Mr. Editor, after the Rwandan genocide, the country took in many of the perpetrators and incarcerated them at the famous Gasabo prisons. Perhaps the crimes those genocide perpetrators committed warrants them to be incarcerated for as long as possible. Irrespective of how tough genocide was on Rwanda, the country chose restorative justice with a view to bring lasting peace in Rwanda. Today, victims and assailants in Rwanda are able to sit and talk with a promise not to venture genocide anymore. Instead of Rwanda turning into an incarceration nation after genocide, peace and reconciliation had become the order of the day.
That being said, little Gambia with a population of less than 2 million people is turning into an incarceration nation because people with a political opinion different from those of dictator Jammeh have no other home but prison. What we are witnessing in the Gambia these past few days heralds the fact that President Jammeh is losing grip of the nation and the only way to silence his political opponents is to lock them in prison under excruciating circumstances.
President Jammeh has failed to realize that incarceration does not silence political opponents; it only rekindles the zeal for people to demand change by all means possible. We have seen more repressive governments in Africa that incarcerated most of their political opponents and still fall with a popular uprising. What happened to some of those leaders like his mentor Gadhafi; he died in the hands of the very people he had oppressed for so long.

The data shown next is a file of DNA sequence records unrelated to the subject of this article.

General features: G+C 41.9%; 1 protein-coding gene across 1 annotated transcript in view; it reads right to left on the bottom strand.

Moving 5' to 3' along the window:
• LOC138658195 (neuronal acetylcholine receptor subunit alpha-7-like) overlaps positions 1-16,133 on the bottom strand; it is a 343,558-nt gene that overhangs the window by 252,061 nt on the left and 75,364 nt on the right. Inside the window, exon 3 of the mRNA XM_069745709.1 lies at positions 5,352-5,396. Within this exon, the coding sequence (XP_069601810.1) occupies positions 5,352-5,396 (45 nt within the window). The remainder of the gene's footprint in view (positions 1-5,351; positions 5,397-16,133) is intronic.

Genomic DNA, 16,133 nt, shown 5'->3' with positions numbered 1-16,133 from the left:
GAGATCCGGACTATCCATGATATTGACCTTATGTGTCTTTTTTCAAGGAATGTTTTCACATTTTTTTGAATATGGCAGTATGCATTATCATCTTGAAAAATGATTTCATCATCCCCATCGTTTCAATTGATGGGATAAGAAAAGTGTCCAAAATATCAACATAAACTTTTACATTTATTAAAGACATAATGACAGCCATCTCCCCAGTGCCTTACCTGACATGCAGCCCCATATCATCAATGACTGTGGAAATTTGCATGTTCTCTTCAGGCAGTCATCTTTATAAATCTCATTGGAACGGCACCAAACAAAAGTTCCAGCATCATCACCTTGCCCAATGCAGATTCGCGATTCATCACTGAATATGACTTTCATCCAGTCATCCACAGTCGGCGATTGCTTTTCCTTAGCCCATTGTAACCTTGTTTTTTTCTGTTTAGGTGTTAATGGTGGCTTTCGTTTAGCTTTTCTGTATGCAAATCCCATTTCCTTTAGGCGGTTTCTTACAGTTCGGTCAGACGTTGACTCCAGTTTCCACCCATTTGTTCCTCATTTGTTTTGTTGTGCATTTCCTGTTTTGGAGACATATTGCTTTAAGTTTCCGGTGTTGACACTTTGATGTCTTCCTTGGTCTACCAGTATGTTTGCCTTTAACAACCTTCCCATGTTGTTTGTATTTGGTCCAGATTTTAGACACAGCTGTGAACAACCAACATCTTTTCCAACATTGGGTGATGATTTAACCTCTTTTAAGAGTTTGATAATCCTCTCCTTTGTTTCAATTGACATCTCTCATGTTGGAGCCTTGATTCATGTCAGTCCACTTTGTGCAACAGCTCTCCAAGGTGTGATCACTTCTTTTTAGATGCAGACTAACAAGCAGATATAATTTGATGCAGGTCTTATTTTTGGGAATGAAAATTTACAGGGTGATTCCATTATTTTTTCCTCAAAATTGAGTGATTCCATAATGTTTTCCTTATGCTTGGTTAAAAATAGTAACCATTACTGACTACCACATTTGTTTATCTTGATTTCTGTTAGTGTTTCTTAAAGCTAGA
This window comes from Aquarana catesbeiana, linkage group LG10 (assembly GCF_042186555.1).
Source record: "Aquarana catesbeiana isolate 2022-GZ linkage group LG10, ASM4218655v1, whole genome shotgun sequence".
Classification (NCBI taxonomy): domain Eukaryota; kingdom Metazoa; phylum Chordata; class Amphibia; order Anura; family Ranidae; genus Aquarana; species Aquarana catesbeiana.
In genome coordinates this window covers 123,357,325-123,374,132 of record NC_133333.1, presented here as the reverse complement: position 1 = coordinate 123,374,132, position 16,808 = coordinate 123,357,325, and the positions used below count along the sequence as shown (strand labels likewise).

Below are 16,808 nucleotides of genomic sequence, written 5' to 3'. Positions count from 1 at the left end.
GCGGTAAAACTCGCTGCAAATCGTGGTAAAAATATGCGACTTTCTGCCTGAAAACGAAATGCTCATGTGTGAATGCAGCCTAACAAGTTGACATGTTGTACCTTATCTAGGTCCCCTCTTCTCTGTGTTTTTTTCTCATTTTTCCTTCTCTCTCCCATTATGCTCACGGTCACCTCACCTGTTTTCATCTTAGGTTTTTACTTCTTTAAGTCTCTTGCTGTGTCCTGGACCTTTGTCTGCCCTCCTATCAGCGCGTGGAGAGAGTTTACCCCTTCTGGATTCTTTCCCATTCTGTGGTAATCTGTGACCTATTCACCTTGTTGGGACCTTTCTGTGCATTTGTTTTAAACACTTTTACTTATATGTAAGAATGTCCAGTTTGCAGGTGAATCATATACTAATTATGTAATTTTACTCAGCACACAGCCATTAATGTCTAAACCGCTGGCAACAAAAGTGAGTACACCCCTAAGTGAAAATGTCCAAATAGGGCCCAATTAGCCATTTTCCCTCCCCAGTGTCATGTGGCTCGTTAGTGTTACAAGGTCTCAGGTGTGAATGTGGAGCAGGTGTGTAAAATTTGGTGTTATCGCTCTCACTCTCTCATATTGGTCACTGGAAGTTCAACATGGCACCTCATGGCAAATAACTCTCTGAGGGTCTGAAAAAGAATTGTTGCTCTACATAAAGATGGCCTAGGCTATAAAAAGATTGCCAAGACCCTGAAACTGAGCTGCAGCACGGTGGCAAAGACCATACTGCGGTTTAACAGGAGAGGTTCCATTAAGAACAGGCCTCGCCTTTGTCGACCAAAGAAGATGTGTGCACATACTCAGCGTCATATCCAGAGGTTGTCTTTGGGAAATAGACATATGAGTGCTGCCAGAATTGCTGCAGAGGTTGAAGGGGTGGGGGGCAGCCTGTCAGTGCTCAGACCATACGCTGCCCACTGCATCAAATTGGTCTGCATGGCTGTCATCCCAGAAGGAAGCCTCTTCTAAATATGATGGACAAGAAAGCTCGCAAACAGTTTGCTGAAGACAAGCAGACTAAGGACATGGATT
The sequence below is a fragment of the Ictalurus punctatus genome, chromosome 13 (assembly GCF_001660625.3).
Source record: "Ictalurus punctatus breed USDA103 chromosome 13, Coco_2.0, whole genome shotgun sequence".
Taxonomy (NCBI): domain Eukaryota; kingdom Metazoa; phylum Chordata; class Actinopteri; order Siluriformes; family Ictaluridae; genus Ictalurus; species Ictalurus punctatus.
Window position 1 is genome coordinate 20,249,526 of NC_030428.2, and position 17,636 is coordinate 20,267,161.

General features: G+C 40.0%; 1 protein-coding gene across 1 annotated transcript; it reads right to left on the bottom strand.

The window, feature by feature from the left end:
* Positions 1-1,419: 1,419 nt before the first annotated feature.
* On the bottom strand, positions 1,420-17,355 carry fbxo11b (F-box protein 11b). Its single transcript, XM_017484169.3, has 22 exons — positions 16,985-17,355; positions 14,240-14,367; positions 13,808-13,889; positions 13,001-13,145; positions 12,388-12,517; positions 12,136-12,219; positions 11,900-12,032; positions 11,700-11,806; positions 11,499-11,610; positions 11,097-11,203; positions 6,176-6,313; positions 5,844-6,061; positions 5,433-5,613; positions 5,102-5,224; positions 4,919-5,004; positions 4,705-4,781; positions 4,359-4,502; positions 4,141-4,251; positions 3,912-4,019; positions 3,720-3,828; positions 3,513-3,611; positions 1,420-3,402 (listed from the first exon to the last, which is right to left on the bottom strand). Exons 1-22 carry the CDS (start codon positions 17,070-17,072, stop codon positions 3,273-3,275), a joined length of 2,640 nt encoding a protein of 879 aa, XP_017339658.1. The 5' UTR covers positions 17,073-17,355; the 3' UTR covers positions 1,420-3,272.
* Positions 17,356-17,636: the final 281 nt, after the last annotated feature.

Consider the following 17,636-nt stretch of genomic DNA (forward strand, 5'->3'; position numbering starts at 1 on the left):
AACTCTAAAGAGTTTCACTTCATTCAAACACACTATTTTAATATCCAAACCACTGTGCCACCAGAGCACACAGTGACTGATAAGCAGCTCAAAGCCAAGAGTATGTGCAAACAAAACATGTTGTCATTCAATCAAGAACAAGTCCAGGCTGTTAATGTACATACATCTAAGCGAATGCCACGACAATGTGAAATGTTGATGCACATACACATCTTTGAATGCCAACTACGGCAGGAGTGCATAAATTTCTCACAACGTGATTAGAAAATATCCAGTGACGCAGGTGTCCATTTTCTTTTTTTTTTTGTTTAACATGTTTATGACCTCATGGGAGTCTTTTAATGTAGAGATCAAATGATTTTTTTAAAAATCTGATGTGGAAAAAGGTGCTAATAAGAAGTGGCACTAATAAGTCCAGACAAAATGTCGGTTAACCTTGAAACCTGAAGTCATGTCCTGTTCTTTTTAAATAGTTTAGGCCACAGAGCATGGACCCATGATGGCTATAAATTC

The people that went out to demonstrate against unjust electoral laws acted in good faith and were only exercising a fundamental right. In turn, state security agents unleashed a very serious crackdown to the extent of taking the life of some of them. What is morally or legally wrong about a peaceful demonstration? Why would someone lose their life for just parading the streets of Serrekunda with a banner demanding changes in electoral laws? There is nothing wrong in all these actions. Even great sociologists agree that there is nothing wrong when a person breaks a just and reasonable law. Daniel Boonin (2016) argues that “how can the fact that a person has broken a just and reasonable law render it morally permissible for the state to treat him in ways that would otherwise be impermissible?” The Gambian government security agents acted so badly and treated those demonstrators with so much hatred and everything they did to them is impermissible.
The Gambian government has failed to realize that punishing those demonstrators does no good to the image of an already despotic government neither does it stop any further demonstrations. James Galligan (2016) argues and I agree that “Punishment does not prevent or inhibit further violence, it only stimulates it”. The way and manner in which the Gambian government security agents treated those demonstrators will only create an impetus for more demonstrations and eventually a popular uprising might lead to the downfall of the Government.
- D. (2016). Incarceration Nations: A journey to Justice in Prisons Around the World. In Revenge and Reconciliation, Rwanda. New York, NY: Other Press
Written By Ebou Ngum, Everett Washington.